The world really needs a mosquito emoji, and not just so hikers and backyard barbequers can complain in text messages and Facebook posts.
Two public health workers say an emoji representing the blood-sucking insect would help health professionals around the world communicate with those threatened by the often-fatal diseases it carries.
“A mosquito emoji would be an important addition to the current set of insect emoji,” Marla Shaivitz says. “It would give health professionals a quick way to communicate with the public about the presence of mosquitoes, and allow researchers to promote their work around mosquito-borne diseases more easily via social media.
“It’s surprising to me there isn’t one already,” says Shaivitz, a digital communications manager at the Center for Communication Programs at the Johns Hopkins University’s Bloomberg School of Public Health.
Found on six of the seven continents, mosquitoes during their peak breeding season outnumber every other animal on Earth. They are by far the most dangerous animal on Earth, killing more humans than sharks, snakes, and all others by a wide margin. Because they spread diseases like malaria, Zika, dengue, and yellow fever, mosquitoes contribute to several million deaths and hundreds of millions of illnesses every year.
And, yet, there’s no emoji for them.
Emoji are increasingly important in people’s daily communication. In 2015, the Oxford Dictionaries named the Face with Tears of Joy emoji Word of the Year. There are emoji for animals of all kinds—you can text your friends using emoji for ants, spiders, ladybugs, honeybees, turtles, and snails.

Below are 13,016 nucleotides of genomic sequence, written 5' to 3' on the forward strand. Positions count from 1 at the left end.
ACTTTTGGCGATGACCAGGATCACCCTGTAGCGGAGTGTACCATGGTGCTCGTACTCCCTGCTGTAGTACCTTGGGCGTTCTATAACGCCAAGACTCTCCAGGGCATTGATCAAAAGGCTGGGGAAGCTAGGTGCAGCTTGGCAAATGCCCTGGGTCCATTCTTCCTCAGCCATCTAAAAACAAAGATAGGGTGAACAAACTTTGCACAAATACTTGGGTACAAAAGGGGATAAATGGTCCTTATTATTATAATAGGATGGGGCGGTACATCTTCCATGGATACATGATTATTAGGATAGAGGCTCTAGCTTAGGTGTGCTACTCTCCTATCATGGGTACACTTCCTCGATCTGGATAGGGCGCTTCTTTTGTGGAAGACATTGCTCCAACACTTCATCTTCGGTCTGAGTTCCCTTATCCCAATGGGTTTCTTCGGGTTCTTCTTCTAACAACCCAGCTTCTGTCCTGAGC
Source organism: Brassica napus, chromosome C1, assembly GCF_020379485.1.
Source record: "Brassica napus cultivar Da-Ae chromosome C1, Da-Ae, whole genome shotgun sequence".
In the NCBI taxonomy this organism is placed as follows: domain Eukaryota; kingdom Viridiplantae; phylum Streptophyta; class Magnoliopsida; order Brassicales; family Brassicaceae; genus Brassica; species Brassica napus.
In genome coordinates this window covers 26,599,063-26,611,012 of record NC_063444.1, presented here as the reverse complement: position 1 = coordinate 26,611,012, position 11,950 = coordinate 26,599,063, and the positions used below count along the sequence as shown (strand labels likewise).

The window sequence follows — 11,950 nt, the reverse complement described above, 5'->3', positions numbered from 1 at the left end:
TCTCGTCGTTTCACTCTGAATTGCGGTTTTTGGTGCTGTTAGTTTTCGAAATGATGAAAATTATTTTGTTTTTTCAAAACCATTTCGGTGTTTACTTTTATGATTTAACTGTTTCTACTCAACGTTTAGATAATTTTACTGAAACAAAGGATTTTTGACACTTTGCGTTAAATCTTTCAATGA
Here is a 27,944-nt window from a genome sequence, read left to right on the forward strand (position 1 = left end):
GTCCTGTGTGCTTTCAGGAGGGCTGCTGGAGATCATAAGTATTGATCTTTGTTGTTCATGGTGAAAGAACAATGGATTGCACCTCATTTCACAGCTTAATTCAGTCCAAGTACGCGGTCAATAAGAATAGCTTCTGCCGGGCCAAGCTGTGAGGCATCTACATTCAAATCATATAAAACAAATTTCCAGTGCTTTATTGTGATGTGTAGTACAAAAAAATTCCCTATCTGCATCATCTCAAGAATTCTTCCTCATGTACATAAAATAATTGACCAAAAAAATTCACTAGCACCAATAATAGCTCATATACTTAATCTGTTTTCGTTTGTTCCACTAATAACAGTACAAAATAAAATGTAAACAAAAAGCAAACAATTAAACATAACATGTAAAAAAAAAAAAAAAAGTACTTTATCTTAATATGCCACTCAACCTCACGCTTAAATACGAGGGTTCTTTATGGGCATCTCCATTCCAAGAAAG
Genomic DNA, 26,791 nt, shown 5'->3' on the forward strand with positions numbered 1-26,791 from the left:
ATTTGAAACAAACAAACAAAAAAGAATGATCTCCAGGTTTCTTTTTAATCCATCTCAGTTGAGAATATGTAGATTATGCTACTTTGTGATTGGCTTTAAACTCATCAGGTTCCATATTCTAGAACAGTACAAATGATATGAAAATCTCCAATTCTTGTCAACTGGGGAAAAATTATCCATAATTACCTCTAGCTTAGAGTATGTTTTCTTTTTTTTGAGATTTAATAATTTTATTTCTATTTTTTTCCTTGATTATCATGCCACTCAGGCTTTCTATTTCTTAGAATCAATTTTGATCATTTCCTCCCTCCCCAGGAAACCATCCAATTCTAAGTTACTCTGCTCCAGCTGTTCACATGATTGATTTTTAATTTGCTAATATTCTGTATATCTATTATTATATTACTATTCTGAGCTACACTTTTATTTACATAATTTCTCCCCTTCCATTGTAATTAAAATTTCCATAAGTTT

Want to warn about that crazy poodle down the street? There’s an emoji for that. Need to text about a pig? Choose one of three swine emoji.
Shaivitz and Jeff Chertak, a senior program officer for malaria advocacy and communications at the Bill & Melinda Gates Foundation, submitted a formal proposal to add the mosquito to the list.
A mosquito emoji could be used by millions of people affected by mosquitoes every year, as well as by members of the scientific and health community to explain their work, they say. Of course, it also would give texters a new shorthand to express annoyance or frustration, “potentially paired with the face with rolling eyes or the smirking face,” the written proposal helpfully suggests.
How are new emoji chosen? People like Shaivitz and Chertak submit proposals and a group called the Unicode Consortium chooses finalists. Very few emoji join the selection each year.
In October, the consortium will decide which of 67 finalist emoji to add—this year’s contenders also include a llama, a sliced bagel, a tooth, and a lab coat—and the chosen ones will be released to our phones next summer.
“Over half the world’s population lives at risk of the diseases transmitted by mosquitoes, and climate change is facilitating their spread, increasing the threat of diseases they transmit to new populations,” the proposal explains. “Meanwhile, the mosquito brings new threats, like Zika, which has devastated communities with fear of long-term, life-altering consequences.”
Shaivitz used social media analysis to make the case. She found that on Twitter, potential use and reach of a mosquito emoji is seven times greater than that of the existing beetle emoji. On average, there are nearly 15,000 more mosquito-related tweets shared per day than beetle-related tweets, potentially reaching 170 million more Twitter users.
Source: Johns Hopkins University